Green’s Dictionary of Slang

nap n.2

[SE nap, (woollen) cloth that has a nap surface on it]

1. a sheep; used only in phr. napper of naps under napper n.1 [note napper’s poll n.].

2. (Aus.) in senses of bed or covering [SE knapsack; but note SE nap, a short sleep].

(a) a sleeping bag.

[UK]Partridge DSUE (8th edn) 778/1: C.19–20.

(b) blankets or some other covering used by a sleeper in the open-air, a pack (as used in Northern Territory).

[Aus]A. Russell Tramp-Royal 55: We [...] dug a hole for the hips to lie in, and unrolled our ‘nap’.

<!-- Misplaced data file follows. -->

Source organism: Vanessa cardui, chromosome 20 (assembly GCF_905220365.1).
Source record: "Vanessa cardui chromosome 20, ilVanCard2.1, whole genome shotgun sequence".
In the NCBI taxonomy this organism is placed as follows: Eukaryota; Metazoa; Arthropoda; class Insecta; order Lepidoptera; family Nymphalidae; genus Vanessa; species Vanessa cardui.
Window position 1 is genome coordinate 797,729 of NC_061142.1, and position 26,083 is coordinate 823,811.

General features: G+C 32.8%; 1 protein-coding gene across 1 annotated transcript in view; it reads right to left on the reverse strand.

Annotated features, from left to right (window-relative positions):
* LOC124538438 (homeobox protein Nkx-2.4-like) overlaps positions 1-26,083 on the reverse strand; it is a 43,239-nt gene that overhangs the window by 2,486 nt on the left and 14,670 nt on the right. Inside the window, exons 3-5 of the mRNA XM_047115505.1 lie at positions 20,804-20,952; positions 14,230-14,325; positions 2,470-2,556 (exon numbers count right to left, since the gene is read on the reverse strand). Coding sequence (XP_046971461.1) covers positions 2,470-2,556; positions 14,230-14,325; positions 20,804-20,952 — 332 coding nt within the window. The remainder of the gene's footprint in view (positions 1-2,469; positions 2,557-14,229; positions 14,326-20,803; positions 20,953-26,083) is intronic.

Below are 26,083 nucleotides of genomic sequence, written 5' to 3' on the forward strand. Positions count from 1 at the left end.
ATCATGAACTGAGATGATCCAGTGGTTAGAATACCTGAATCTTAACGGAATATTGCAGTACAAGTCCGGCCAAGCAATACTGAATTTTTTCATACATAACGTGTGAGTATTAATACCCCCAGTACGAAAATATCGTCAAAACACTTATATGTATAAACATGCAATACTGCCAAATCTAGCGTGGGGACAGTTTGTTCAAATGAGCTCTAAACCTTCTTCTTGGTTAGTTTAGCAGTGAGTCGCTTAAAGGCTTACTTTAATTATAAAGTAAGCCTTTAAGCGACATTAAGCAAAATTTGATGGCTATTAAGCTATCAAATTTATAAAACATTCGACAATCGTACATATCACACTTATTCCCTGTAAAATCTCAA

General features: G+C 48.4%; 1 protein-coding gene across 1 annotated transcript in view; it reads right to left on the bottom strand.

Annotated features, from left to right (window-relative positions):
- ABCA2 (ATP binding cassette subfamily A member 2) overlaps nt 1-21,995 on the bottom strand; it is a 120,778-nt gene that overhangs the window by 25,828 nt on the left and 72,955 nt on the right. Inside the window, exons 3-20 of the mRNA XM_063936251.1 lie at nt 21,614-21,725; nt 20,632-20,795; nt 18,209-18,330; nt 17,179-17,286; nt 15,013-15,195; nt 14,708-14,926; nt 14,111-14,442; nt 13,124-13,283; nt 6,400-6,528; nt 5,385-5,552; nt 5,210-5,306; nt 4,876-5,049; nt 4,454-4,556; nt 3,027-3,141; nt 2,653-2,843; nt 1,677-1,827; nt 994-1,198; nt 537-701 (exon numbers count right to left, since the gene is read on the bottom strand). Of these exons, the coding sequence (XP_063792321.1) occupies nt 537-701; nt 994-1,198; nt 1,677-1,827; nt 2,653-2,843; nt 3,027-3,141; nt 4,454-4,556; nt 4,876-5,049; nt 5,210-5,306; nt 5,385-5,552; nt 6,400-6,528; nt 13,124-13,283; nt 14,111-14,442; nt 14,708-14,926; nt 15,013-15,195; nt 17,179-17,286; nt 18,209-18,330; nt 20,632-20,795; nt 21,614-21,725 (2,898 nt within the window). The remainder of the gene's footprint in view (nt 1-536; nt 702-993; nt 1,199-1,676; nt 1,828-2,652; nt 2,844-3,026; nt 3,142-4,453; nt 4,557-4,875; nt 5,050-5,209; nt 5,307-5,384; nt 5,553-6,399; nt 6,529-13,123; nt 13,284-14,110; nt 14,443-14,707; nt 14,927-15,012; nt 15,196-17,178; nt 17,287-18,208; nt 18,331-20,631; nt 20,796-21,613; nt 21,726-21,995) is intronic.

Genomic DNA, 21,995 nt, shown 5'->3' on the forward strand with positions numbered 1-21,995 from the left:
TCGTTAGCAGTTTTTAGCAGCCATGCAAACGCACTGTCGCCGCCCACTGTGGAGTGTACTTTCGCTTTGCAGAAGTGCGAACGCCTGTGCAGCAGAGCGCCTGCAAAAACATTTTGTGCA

[Aus]A. Russell Gone Nomad 15: Here I [...] built a fire, placing beside it my nap.
[Aus]X. Herbert Capricornia (1939) 417: The nap [...] consisted of two greasy bran-sacks, or, as bushmen call them, Wagga Rugs.
[Aus]K. Tennant Battlers 126: I guess you can share my nap, Jim.
[Aus](con. 1936–46) K.S. Prichard Winged Seeds (1984) 18: Feeling crook. Shake a leg. Bring nap.